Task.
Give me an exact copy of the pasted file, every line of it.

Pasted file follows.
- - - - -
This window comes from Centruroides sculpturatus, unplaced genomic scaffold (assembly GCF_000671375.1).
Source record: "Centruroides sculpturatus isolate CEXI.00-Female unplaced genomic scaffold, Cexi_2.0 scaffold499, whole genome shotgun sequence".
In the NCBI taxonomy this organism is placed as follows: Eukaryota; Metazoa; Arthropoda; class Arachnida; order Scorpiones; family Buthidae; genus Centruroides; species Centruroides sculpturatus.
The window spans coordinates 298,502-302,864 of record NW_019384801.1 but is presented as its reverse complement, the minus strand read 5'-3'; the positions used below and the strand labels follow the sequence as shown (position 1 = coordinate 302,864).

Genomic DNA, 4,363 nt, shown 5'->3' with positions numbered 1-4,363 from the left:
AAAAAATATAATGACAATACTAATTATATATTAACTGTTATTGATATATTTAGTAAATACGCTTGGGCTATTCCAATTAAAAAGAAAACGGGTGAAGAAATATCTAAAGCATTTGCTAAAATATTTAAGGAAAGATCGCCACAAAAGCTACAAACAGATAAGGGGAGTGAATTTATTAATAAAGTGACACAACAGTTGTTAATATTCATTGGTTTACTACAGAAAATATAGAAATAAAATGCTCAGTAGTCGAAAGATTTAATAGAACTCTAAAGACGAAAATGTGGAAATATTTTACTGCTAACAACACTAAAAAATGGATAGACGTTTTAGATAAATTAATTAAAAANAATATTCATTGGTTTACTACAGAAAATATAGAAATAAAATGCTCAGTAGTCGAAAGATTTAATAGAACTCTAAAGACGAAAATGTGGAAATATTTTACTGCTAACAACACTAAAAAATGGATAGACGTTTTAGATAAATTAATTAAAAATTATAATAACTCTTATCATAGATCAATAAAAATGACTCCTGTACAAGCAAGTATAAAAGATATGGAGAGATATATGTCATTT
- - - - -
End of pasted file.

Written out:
This window comes from Centruroides sculpturatus, unplaced genomic scaffold (assembly GCF_000671375.1).
Source record: "Centruroides sculpturatus isolate CEXI.00-Female unplaced genomic scaffold, Cexi_2.0 scaffold499, whole genome shotgun sequence".
In the NCBI taxonomy this organism is placed as follows: Eukaryota; Metazoa; Arthropoda; class Arachnida; order Scorpiones; family Buthidae; genus Centruroides; species Centruroides sculpturatus.
The window spans coordinates 298,502-302,864 of record NW_019384801.1 but is presented as its reverse complement, the minus strand read 5'-3'; the positions used below and the strand labels follow the sequence as shown (position 1 = coordinate 302,864).

Genomic DNA, 4,363 nt, shown 5'->3' with positions numbered 1-4,363 from the left:
AAAAAATATAATGACAATACTAATTATATATTAACTGTTATTGATATATTTAGTAAATACGCTTGGGCTATTCCAATTAAAAAGAAAACGGGTGAAGAAATATCTAAAGCATTTGCTAAAATATTTAAGGAAAGATCGCCACAAAAGCTACAAACAGATAAGGGGAGTGAATTTATTAATAAAGTGACACAACAGTTGTTAATATTCATTGGTTTACTACAGAAAATATAGAAATAAAATGCTCAGTAGTCGAAAGATTTAATAGAACTCTAAAGACGAAAATGTGGAAATATTTTACTGCTAACAACACTAAAAAATGGATAGACGTTTTAGATAAATTAATTAAAAANAATATTCATTGGTTTACTACAGAAAATATAGAAATAAAATGCTCAGTAGTCGAAAGATTTAATAGAACTCTAAAGACGAAAATGTGGAAATATTTTACTGCTAACAACACTAAAAAATGGATAGACGTTTTAGATAAATTAATTAAAAATTATAATAACTCTTATCATAGATCAATAAAAATGACTCCTGTACAAGCAAGTATAAAAGATATGGAGAGATATATGTCATTT